The political elite of countries like Malaysia, Indonesia, Phillipines, Thailand, Pakistan and Bangladesh (among others) behave as if considerations of fundamental human rights of their citizens are rhetorical flourishes that occasionally justifies the election process, but seldom gets anywhere beyond that. The foundational idea that in a democracy the fundamental rights of the citizen counts above all is still, sadly, an alien concept to so many of them. Hence the tendency that we see time and again in so many developing countries for political elites to rely on the tools of the state – such as the police, army, judiciary and other related governmental institutions – to serve their own party-political interests.

In the wake of the MACC scandal involving the tragic death of a young political assistant from the DAP party, it is imperative that Malaysian society re-asserts its presence in the public domain by demanding an enquiry into what really happened at the premises of the MACC office. But more than the details of the interrogation process itself, the protests over the death of the young PA at the MACC office has to start from the simple premise of who runs MACC and whose agenda was it serving?

Lest it be forgotten, MACC stands for the Malaysian Anti-Corruption Commission. The very name itself spells its purpose and mandate and should remind all of us – MACC officers included – that they are public servants who are meant to serve the interests of the Malaysian public, of whatever political background or affiliation. It beggars belief that among those accused is a State Assembly member who is said to have given money to a health centre in her own constituency, while other more notable cases that includes a former senior politician who has built for himself a Bali-styled mansion fit for a king (or perhaps even surpassing the palaces of the kings) are not called in for questioning.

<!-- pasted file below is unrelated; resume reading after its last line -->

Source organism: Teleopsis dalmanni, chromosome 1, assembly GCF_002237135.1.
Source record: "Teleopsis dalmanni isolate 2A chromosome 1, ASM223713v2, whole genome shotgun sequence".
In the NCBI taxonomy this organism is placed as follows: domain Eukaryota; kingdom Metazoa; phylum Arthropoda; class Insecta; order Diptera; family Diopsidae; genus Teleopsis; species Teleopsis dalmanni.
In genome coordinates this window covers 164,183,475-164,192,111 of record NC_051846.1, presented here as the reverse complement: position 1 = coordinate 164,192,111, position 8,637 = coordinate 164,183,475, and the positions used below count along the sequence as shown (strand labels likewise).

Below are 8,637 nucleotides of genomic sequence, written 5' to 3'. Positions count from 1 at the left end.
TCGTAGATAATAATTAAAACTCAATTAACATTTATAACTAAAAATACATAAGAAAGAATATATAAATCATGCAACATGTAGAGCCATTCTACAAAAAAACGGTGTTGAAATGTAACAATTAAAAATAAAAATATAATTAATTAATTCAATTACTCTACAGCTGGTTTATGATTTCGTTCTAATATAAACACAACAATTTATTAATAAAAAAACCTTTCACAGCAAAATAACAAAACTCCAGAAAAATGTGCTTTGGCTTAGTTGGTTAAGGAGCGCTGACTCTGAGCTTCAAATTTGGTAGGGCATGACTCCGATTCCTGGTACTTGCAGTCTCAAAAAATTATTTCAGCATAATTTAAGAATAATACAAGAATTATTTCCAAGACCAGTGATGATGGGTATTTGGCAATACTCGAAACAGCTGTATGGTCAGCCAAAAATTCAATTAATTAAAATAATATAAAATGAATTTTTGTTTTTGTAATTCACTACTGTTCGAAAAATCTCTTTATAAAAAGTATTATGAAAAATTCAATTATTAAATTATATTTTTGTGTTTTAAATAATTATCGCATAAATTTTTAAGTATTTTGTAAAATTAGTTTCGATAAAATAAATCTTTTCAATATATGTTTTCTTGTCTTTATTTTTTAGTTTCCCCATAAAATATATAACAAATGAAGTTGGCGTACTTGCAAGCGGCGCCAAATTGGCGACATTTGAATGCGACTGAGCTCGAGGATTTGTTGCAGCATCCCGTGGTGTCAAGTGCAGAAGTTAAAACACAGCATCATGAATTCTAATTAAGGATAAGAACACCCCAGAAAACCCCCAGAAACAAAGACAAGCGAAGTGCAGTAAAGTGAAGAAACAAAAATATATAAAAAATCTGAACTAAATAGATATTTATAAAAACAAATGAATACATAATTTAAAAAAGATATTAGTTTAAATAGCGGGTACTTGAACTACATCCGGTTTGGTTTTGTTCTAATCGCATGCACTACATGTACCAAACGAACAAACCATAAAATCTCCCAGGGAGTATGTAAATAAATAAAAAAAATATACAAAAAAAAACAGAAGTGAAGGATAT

It is this blatant and shameless selectivity of the MACC investigation procedure that adds to the growing cynicism of the Malaysian public and raises questions about the objectivity and credibility of the institution. We have seen many other cases of selective persecution in so many other failed and failing states all over Asia and Africa, and in all of these cases the rot begins when the institutions of governance fail in their stated goal of serving the public and end up serving the interests of those in power. MACC’s reputation in the long run will depend on how the inquiry into the death on its premises will be carried out and whether the body can persuade the Malaysian public that its inquiries into the alleged wrongdoings of lawmakers in Selangor are not motivated by other political agendas that may serve other party-political interests as well.

In the meantime, as the Malaysian public clamours for reforms in key institutions of state such as the police and the educational system, it is imperative that we – the Malaysian public – play our role as the real power-holders and stakeholders in the system by demanding that these institutions perform their basic task, which is to serve the Malaysian public in the first place. Anything less than that would be to concede to a neo-feudal political culture where the citizenry have no role to play (save voting once every few years) and where politicians and public servants behave like rulers immune to the law. That is not development; the word for it is degeneration.